Gamescom hands-on: Cuphead

Allow me to give you a preview of what you can expect from Cuphead…


You died. Try again?
You died. Try again?
You died. Try again?
You died. Try again?
You died. Try again?

I know it sounds horrible but it’s really not the case. The hand drawn, 1950s cartoon inspired, side scrolling, bullet-hell cum platformer was an E3 darling two years ago. Since then the game has evolved significantly growing from what was seven boss-driven encounters into a larger, Super Mario World like experience.

The new, beautifully illustrated, open world allows you to travel from level to level in a fashion not unlike the more recent Shovel Knight. The traversable map is populated with unlikely characters of friend and foe all styled in the same 1950s fashion that further add to the charm of the game.

Available to me for my hands on were two levels in solo mode. One resembled the more familiar scenes we’ve seen from Cuphead since its announcement. A bullet-hell side scroller where your character is flying a small plane, doing its best to navigate the throng of enemies, their bullets and ultimately the boss encounter and its demise. For those of you as old as me it felt very similar to R-Type of decades ago, albeit under the guise of a much more beautiful, whimsical world.

The second was that more akin to a standard platformer. A series of enemies appear from all directions, each with their own unique patterns of movement and attack that make what appears as the simple to be quite the opposite.

The platformer level was the one I spent the most time with. Jumping in you quickly learn the four quadrants of health your character has wont go far at all. Even equipped with your own gun to fight back without a lot of patience and careful study of the level’s enemies you wont get far.

That wont stop you trying though and if you’re anything like me you’ll dive in. It’s a platformer, how hard can it be right? Ten minutes later you’ve either figured out that you’re now playing the Dark Souls of platformers and you’re going to have to study each moment, take it slowly, act when you only need to and minimise your risk and need for progression at any cost or you’ve thrown your controller through the screen and you’ll never play it again.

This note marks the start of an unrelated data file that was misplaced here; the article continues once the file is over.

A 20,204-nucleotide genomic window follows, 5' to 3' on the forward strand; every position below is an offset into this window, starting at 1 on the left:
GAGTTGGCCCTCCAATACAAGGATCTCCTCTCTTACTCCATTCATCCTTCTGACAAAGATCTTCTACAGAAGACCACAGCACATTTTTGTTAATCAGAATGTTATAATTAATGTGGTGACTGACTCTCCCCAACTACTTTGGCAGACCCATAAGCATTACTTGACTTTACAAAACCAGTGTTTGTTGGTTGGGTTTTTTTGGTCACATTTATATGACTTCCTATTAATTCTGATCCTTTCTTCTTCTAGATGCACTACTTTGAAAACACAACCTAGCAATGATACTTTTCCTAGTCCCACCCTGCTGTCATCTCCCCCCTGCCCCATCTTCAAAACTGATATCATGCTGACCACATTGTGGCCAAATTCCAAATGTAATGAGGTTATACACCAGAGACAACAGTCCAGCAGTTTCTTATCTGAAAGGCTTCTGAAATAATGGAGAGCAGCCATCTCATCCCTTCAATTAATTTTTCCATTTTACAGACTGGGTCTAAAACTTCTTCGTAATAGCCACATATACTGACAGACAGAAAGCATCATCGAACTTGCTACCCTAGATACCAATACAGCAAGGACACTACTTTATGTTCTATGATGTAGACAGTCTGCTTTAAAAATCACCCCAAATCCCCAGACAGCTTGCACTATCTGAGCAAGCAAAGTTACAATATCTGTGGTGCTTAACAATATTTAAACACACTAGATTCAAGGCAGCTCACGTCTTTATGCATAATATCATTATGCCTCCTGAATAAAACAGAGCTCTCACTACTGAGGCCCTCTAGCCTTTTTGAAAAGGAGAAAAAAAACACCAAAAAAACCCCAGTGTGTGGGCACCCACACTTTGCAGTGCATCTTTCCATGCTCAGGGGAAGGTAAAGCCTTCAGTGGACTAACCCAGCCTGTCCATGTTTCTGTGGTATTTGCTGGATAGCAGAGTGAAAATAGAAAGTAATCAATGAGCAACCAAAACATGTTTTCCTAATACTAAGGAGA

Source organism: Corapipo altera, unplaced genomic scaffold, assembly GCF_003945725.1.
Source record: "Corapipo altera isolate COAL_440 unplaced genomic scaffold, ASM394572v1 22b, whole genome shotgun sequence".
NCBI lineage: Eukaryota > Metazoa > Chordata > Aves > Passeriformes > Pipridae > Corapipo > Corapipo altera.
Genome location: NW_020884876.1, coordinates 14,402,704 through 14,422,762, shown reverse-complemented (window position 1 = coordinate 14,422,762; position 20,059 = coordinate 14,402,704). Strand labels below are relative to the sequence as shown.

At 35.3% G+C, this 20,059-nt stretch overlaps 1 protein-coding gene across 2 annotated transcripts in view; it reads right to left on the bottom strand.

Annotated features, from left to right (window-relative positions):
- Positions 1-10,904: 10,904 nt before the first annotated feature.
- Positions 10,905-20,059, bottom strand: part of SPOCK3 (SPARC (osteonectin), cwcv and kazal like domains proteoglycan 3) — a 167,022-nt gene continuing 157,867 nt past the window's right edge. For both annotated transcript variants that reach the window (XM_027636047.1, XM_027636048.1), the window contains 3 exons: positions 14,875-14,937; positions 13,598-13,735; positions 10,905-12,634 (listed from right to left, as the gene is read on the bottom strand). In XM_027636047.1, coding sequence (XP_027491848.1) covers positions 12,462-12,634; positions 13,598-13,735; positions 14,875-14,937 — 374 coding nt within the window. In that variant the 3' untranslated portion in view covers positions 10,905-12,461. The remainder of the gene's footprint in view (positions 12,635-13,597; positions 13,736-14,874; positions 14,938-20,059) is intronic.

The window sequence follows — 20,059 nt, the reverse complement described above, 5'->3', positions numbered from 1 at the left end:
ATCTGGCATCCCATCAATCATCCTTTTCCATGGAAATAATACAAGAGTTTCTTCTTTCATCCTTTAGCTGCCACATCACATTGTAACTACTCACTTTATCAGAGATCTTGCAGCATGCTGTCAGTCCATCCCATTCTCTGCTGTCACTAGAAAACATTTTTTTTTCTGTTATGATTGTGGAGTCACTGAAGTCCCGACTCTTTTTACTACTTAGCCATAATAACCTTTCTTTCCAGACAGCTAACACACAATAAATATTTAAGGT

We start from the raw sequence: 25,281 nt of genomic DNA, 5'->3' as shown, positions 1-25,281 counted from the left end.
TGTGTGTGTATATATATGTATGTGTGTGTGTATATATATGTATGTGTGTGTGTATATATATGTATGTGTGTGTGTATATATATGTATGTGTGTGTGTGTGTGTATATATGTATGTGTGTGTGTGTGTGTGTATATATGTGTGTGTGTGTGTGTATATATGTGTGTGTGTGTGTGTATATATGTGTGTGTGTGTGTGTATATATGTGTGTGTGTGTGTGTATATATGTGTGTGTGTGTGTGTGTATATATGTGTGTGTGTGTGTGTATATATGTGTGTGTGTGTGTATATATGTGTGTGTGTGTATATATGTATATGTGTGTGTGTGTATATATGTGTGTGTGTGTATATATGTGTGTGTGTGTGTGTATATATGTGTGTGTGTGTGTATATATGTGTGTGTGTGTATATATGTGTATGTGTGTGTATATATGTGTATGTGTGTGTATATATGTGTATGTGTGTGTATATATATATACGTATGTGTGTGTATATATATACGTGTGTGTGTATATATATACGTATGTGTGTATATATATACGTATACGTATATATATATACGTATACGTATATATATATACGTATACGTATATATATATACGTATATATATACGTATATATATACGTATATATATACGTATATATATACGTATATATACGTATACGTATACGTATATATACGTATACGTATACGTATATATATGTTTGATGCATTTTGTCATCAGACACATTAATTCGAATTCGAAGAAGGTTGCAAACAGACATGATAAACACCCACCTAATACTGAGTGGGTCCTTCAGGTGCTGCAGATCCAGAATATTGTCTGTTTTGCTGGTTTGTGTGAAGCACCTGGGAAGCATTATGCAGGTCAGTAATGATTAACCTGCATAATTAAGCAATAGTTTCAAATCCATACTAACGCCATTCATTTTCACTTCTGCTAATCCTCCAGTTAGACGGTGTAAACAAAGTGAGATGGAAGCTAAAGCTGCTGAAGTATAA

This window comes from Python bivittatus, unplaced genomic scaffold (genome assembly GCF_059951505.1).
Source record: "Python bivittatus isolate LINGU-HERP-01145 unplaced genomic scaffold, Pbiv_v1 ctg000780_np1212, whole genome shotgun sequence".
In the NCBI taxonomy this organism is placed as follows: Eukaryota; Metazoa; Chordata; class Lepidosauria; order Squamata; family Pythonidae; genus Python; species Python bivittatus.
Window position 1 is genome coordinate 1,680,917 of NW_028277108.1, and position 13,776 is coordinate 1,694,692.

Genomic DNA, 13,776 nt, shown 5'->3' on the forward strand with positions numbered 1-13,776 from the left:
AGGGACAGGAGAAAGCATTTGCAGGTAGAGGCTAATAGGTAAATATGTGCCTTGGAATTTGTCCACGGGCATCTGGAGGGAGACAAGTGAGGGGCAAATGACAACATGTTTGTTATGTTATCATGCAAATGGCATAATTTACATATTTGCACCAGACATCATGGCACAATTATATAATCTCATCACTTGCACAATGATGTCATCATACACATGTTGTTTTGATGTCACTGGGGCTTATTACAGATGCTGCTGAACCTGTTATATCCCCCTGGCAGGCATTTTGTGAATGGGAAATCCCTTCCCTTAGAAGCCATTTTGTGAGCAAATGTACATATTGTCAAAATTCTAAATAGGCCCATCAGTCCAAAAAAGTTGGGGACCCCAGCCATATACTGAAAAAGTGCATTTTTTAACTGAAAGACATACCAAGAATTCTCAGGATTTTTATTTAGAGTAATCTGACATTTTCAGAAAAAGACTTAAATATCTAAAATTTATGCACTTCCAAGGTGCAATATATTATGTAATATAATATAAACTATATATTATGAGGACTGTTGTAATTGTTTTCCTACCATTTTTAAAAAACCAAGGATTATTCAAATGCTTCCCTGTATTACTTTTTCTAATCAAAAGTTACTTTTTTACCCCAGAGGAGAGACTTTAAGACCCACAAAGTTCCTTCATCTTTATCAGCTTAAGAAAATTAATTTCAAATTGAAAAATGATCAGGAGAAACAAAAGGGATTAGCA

That’s OK though and to be honest it’s part of the game’s abundant charm. It’s not going to be everyone’s cup of tea and nor does it need to be, but its inherent difficulty shouldn’t discourage you from giving the game a go.

As I went through my 20 minute play session it took me just under 15 to complete the first level. The first five of that was basically me throwing myself on a sword, bashing my head against a wall. It’s only then that things started to fall into place. The next ten minutes were then completely different. I slowed things down and spent it carefully traversing the level, discovering its nuances finally completing it in one perfect (well, almost I had 1 bar of health left) play through of less than three minutes.

Unfortunately I was unable to try out the local co-op version of the game. There’s a revival mechanic in co-op which I believe will make the game far more palpable to those avert to the solo challenge.

Cuphead is a gorgeous, darling, indie title that is out in a few weeks on September 29th on Xbox One, Windows 10 and Steam.